ECONOMY DEBATE

PATRICK KARIUKI: Why Mukhisa Kituyi is right on Kenya's debt

He has proposed that Parliament's power to raise the debt ceiling be tightened, even be a constitutional matter

In Summary

• The Jubilee administration has been a hot mess as far as our economy is concerned.

• Their profligate borrow-and-spend policies have devastated the national budget so decisively that we now send more money to Beijing, Washington and elsewhere than we spend on ourselves

Presidential aspirant Mukhisa Kituyi in Mombasa on Friday
INTEGRITY: Presidential aspirant Mukhisa Kituyi in Mombasa on Friday
Image: BRIAN OTIENO

I have always had a soft spot for Mukhisa Kituyi since he deconstructed Francis Atwoli through devastating repartee many years ago.

"Every time Atwoli opens his mouth, he confirms my worst fears that he has nothing between his ears," Kituyi said.

Since then, this caricature of Atwoli, our most celebrated trade unionist, has remained etched in the national consciousness. At the very least, it has remained etched in mine. So when Mukhisa speaks, I tend to pay attention, just in case he says something new.

This is why when Mukhisa called the national debt a constitutional matter on Citizen TV just a few months ago, I was like, yeah, that's new! That's important!

"The ability of Parliament to raise the ceiling of debt procured by the government should be tightened. As far as I am concerned, it should even be a constitutional matter to give it the gravity that it deserves," he told Waihiga Mwaura.

"This making the ceiling a mobile target, that government can come any day and ask Parliament to increase the ceiling and we borrow more and we borrow more without asking questions, we must worry about that," the ex-Unctad boss added.

Well, somebody send the good doctor a drink on his own bill, for this is exactly what will save this country from bankruptcy!

My alarm at the state of the Kenyan economy, and the government's finances in particular, is not new.

The Jubilee administration has been a hot mess as far as our economy is concerned. Their profligate borrow-and-spend policies have devastated the national budget so decisively that we now send more money to Beijing, Washington and elsewhere than we spend on ourselves.

To wit, although the government's annual income is only about Sh1.8 trillion, its annual debt obligation is an eye popping Sh1.2 trillion!  And yet, every year, the same government reads a national budget that purports to spend over Sh3 trillion on national priorities when it only has a disposable income of Sh600 billion.

This is storytelling at its most preposterous by the Cabinet Secretary for Fiction, er, Finance.

A constitutional amendment to the effect that the National Treasury Cabinet Secretary cannot pick up the phone and fuliza billions from Washington or Beijing without the express approval of Parliament has never been more desperately needed. It is literally what the doctor ordered. I will go one step further.

Since an MP is a cheap commodity nowadays, Parliament cannot be trusted either.

Government borrowing should be spaced out in advance. Say, every two years.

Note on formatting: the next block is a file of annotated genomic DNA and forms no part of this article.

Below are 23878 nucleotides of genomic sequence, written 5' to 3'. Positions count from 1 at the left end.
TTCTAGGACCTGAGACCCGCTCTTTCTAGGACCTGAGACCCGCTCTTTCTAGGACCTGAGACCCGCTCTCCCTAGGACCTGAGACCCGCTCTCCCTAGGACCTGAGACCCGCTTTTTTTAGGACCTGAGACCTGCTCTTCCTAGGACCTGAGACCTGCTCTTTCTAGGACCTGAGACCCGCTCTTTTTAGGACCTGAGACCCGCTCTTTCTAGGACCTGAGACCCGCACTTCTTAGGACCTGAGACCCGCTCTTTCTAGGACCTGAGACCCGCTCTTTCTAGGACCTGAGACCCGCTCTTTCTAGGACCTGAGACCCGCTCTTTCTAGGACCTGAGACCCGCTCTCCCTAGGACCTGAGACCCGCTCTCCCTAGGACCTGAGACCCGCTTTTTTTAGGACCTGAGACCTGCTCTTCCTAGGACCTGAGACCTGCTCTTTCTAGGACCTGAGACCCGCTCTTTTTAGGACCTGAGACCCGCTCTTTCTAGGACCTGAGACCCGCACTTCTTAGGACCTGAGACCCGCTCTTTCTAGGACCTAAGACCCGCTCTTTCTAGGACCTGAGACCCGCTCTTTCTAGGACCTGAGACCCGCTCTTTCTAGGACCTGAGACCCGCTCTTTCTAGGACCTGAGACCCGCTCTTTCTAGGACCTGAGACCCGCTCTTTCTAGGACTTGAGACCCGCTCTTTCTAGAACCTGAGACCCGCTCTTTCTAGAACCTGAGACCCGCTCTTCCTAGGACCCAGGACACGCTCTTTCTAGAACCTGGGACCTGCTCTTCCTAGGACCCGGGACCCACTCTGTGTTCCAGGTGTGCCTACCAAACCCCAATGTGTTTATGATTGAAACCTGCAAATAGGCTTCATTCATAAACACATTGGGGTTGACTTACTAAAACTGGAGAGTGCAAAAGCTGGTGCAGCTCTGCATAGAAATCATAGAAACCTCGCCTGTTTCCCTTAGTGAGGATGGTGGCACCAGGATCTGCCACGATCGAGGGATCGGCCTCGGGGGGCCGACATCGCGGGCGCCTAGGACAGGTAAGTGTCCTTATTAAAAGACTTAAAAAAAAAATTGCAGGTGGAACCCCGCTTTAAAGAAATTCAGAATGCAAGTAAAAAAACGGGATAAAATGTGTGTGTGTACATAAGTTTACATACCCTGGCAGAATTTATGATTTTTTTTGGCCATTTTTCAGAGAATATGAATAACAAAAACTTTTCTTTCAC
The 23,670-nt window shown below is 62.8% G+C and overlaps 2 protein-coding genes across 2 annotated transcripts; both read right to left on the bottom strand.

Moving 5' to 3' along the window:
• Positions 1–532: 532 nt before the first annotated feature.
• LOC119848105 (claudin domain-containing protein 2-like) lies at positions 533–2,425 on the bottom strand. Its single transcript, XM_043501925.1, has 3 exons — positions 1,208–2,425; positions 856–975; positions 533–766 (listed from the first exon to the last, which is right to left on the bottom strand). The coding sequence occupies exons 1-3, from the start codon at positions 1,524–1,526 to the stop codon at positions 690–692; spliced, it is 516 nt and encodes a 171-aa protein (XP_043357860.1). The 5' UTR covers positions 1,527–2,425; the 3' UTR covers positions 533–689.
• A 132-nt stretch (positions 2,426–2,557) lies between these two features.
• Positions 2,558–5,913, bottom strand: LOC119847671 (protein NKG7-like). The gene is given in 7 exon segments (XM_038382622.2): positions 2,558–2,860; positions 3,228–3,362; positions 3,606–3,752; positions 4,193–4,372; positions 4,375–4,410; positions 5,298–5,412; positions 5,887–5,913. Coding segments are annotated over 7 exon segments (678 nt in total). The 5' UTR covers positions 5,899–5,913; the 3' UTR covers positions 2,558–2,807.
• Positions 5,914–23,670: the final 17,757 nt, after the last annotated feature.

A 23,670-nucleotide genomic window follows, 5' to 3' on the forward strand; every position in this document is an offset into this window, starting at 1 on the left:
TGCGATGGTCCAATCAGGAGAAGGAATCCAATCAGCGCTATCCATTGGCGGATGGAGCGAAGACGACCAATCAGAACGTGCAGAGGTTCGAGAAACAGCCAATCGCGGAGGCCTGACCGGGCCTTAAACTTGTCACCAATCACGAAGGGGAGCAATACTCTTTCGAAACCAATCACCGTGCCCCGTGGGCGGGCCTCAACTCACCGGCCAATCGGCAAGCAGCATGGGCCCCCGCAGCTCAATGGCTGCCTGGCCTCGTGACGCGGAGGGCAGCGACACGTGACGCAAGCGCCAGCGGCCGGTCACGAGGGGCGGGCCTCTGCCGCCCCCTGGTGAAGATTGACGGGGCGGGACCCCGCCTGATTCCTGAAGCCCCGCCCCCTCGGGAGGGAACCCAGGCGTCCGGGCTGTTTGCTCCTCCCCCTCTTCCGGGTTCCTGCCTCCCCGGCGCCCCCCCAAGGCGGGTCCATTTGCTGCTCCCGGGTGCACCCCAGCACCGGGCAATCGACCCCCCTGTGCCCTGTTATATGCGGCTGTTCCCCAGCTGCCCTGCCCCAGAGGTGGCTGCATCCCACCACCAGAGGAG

Every time it wants to borrow, the matter is brought to the people through a special referendum. In the words of the late Ken Matiba, let the people decide! After all, they will pay for it!

We are very soon going to be in the throes of a political and financial crisis as this spendthrift administration hits the legal debt ceiling of Sh9 trillion.

Presumably, they will go to Parliament and get it raised yet again since — due to the handshake — they have the numbers to pull this off.

But one day the political and economic environment at the local and international level will be so hostile that the government of the day will not be in a position to borrow anymore. The hour of reckoning will truly be at hand.

Waihiga challenged Kituyi to declare his position on whether the state of Kenya’s finances allows it to borrow more or whether we are nearing default.

I was rather encouraged when in his reply he stated that he would prefer the Monetary Policy Committee provides some details before he hazards a response.

Now that's the kind of answer that you can only get from a man who not only understands economics and obscure government mechanisms, but also knows what he doesn’t know and is not willing to pretend otherwise.

The one thing we are surely going to need in the next President is not just competence but a sense of integrity and a respect for institutions and processes.

Chances are very high that Mukhisa’s competitors for the presidency would not fully understand what the MPC is, what it does or whether it exists at all without first getting a briefing from their advisers.

Mukhisa, just like Mwai Kibaki before him, seems to have these things at his fingertips.

How can we pre-empt the cancer of debt and send it in remission before it consumes our Treasury and, with it, our country?

Mukhisa has a prescription that he offered to Waihiga's audience: "First, retire the expensive and inflexible commercial credit that the Jubilee administration has relied on and replace it with other kinds of more friendly debt.

“Second, reign in the ballooning recurrent expenditure with regard to the civil service and the political bureaucracy. Third, cut our ambitions of infrastructural expansion according to the cloth at our disposal. Let us not overreach ourselves to create optics of modern infrastructure while we are struggling to service what we have borrowed before," he said.

Well, that's not a bad prescription from the doctor at all. In fact, it's exactly the medicine the government needs to restore its financial health.

Patrick Kariuki is a writer based in Nairobi who is battling his way through the Covid and economic crisis one paragraph at a time. The views expressed here are his own.

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